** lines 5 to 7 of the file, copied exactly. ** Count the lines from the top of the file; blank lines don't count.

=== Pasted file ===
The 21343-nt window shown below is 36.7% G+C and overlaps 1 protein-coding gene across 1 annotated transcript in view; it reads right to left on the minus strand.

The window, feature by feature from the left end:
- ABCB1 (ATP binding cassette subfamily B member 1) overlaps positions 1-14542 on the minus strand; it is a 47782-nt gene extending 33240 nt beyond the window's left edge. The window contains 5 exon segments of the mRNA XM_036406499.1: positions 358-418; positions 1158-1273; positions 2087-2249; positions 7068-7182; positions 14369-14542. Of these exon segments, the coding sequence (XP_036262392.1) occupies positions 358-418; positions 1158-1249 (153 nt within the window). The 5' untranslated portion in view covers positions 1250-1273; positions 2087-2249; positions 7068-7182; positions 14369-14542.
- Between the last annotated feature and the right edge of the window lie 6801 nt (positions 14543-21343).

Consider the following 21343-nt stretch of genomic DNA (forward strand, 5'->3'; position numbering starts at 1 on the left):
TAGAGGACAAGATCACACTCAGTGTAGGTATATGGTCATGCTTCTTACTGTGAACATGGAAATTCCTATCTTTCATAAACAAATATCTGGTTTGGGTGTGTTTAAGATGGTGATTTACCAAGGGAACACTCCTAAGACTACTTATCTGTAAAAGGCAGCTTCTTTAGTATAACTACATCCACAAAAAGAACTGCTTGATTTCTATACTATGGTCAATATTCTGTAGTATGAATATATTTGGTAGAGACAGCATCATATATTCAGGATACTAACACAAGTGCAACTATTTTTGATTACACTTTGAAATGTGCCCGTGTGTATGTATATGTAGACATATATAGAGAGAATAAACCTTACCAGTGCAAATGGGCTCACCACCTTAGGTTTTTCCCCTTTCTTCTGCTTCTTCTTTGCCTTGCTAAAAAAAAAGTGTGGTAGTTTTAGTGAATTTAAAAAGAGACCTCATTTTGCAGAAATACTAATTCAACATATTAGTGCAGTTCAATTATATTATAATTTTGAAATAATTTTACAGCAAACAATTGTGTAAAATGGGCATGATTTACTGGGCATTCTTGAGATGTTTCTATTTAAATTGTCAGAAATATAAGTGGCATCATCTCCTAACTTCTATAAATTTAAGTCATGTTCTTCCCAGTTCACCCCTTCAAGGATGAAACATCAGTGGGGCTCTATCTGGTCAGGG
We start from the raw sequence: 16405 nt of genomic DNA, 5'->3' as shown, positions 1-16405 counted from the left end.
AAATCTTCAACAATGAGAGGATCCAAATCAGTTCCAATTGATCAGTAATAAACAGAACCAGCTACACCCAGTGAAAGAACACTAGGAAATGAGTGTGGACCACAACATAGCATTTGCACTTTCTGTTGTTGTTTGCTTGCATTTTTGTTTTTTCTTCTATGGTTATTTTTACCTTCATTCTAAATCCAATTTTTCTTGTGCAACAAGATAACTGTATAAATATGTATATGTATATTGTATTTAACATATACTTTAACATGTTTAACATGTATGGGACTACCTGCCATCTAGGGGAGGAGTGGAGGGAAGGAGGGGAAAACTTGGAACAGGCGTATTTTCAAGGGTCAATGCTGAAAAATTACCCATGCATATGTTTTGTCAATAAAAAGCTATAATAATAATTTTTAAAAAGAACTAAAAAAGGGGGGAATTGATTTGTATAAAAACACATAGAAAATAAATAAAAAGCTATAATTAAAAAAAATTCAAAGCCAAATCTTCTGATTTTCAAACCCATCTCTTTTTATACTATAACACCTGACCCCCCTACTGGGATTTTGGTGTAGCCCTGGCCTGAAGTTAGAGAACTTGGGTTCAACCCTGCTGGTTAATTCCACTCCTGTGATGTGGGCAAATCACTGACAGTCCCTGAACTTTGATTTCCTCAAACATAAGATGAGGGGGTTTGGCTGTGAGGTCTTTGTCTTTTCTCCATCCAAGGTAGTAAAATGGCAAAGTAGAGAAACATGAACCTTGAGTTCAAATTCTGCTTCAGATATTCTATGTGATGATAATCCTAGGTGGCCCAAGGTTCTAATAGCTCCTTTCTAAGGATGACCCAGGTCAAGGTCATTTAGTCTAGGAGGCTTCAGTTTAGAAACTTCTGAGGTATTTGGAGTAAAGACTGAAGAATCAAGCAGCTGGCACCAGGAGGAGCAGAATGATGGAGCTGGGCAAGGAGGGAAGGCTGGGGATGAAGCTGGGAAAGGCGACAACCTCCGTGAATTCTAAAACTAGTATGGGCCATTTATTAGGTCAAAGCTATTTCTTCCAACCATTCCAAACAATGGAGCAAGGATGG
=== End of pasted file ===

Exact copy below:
Consider the following 21343-nt stretch of genomic DNA (forward strand, 5'->3'; position numbering starts at 1 on the left):
TAGAGGACAAGATCACACTCAGTGTAGGTATATGGTCATGCTTCTTACTGTGAACATGGAAATTCCTATCTTTCATAAACAAATATCTGGTTTGGGTGTGTTTAAGATGGTGATTTACCAAGGGAACACTCCTAAGACTACTTATCTGTAAAAGGCAGCTTCTTTAGTATAACTACATCCACAAAAAGAACTGCTTGATTTCTATACTATGGTCAATATTCTGTAGTATGAATATATTTGGTAGAGACAGCATCATATATTCAGGATACTAACACAAGTGCAACTATTTTTGATTACACTTTGAAATGTGCCCGTGTGTATGTATATGTAGACATATATAGAGAGAATAAACCTTACCAGTGCAAATGGGCTCACCACCTTAGGTTTTTCCCCTTTCTTCTGCTTCTTCTTTGCCTTGCTAAAAAAAAAGTGTGGTAGTTTTAGTGAATTTAAAAAGAGACCTCATTTTGCAGAAATACTAATTCAACATATTAGTGCAGTTCAATTATATTATAATTTTGAAATAATTTTACAGCAAACAATTGTGTAAAATGGGCATGATTTACTGGGCATTCTTGAGATGTTTCTATTTAAATTGTCAGAAATATAAGTGGCATCATCTCCTAACTTCTATAAATTTAAGTCATGTTCTTCCCAGTTCACCCCTTCAAGGATGAAACATCAGTGGGGCTCTATCTGGTCAGGG
We start from the raw sequence: 16405 nt of genomic DNA, 5'->3' as shown, positions 1-16405 counted from the left end.